The first time I read On Basilisk Station, I actually gave it five stars despite the flaws — it just caught me up that much. And it’s proven to have the same grip on my sister, who has been ravenously tearing through the series, reading and rereading it for the sake of Honor and her treecat. This time, I wouldn’t go as far as giving it five stars, but it’s definitely still very enjoyable, for all that I was even more aware of the flaws.
First, the flaws: the didactic, digressive sections like the whole ten-page section which interrupted a high-speed space chase to explain the math and physics behind it. The fact that Honor can do basically no wrong. The wish fulfilment of the smart, empathic space cats. Etc.
But then there’s the fact that Honor just has a presence, somehow. She’s not depicted as a sexual object, but nor is she denigrated by anyone for not being so. She’s a capable, attractive, dedicated woman who loves her home, her service, her ship and her crew. She’s, well, honourable. And she leads by example, slowly gaining the confidence and love of her crew. You can understand her thought process and all her decisions, and it all makes sense. And the people around her make sense too: their grudges as much as their loyalty.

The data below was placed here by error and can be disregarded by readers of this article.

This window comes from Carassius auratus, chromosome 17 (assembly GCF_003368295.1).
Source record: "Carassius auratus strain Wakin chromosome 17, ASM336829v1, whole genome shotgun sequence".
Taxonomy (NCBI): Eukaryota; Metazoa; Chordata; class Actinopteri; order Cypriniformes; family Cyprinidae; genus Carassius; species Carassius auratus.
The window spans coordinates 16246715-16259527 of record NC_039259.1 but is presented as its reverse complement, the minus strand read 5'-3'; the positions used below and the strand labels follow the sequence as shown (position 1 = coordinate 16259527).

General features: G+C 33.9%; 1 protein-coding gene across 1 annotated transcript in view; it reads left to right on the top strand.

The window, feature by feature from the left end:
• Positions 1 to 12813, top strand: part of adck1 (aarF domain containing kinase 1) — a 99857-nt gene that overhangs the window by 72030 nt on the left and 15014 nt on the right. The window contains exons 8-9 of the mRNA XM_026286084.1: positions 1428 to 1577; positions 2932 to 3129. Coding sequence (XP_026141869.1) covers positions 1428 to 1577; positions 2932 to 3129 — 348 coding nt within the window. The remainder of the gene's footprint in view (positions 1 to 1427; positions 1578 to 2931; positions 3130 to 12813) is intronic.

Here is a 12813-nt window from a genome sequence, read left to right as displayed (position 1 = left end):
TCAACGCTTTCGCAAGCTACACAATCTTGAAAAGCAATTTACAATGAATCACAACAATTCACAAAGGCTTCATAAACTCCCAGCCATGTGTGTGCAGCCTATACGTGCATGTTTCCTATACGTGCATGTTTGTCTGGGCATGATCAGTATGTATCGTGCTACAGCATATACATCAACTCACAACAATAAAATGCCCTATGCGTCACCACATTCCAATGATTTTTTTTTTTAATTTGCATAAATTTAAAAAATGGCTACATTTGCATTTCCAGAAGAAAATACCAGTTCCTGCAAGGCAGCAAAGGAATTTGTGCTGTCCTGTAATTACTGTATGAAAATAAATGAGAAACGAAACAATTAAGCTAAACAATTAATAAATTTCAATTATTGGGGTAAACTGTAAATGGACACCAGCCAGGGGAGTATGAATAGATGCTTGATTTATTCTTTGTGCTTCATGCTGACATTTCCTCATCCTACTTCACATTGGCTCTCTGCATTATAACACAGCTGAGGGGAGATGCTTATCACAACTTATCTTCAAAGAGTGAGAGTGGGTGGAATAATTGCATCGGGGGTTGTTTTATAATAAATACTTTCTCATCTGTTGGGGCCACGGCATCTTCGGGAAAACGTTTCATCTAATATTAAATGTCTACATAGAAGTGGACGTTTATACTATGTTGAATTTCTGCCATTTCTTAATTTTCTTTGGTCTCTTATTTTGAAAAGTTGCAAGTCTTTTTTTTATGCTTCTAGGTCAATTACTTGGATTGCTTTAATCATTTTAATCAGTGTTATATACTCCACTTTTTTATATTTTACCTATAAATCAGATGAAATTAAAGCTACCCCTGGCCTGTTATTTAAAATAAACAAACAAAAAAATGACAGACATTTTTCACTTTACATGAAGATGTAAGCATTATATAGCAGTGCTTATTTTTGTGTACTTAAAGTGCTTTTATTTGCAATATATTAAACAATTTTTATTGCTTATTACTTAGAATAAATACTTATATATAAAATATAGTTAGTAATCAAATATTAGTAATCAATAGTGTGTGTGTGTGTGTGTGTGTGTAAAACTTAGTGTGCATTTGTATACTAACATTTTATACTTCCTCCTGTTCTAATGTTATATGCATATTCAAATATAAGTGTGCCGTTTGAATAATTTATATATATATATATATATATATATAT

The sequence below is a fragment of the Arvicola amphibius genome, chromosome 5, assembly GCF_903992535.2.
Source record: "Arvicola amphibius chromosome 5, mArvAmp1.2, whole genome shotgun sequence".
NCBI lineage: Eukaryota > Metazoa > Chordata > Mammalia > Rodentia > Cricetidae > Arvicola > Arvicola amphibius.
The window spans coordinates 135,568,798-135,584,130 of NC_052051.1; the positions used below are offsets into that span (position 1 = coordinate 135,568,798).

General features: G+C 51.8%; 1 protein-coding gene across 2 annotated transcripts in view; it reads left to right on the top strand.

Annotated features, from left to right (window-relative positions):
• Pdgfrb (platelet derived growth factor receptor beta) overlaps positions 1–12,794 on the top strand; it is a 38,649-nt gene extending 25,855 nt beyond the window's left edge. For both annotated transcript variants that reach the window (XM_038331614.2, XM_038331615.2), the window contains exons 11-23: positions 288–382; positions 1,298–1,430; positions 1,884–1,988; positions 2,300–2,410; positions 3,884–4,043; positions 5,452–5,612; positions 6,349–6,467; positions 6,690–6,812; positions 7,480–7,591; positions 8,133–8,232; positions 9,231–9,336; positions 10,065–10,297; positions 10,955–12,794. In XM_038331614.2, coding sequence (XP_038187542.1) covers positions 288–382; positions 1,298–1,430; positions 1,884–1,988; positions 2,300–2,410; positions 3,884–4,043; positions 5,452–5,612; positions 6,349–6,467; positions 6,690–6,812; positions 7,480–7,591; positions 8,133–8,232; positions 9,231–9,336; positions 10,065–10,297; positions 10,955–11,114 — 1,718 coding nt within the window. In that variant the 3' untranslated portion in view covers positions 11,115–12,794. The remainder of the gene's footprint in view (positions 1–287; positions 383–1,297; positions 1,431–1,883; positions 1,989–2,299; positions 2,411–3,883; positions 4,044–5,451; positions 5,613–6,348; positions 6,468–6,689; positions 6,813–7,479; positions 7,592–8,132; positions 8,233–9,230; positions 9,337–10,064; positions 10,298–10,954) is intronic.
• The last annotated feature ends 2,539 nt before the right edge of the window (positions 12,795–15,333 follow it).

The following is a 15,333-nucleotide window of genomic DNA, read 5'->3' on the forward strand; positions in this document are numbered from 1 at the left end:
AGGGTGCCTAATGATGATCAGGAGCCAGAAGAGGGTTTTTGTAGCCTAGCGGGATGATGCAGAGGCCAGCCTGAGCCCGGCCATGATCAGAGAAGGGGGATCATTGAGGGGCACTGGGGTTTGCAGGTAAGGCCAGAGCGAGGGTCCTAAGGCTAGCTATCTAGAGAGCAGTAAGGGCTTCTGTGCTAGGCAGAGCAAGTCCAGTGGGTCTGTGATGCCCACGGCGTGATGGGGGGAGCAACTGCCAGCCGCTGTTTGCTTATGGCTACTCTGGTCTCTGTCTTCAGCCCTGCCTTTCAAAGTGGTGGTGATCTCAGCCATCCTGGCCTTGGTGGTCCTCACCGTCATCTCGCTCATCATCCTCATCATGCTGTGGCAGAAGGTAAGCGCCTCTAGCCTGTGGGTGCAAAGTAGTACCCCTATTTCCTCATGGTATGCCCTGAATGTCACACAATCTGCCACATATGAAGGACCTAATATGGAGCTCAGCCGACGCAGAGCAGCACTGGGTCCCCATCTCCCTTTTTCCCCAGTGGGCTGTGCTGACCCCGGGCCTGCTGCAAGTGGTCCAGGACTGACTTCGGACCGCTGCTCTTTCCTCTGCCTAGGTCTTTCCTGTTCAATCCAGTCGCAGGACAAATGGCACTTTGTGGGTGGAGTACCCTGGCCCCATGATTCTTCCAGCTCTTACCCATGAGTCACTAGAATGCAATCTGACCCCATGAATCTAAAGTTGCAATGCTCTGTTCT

So, yep. Still flawed, still enthralling.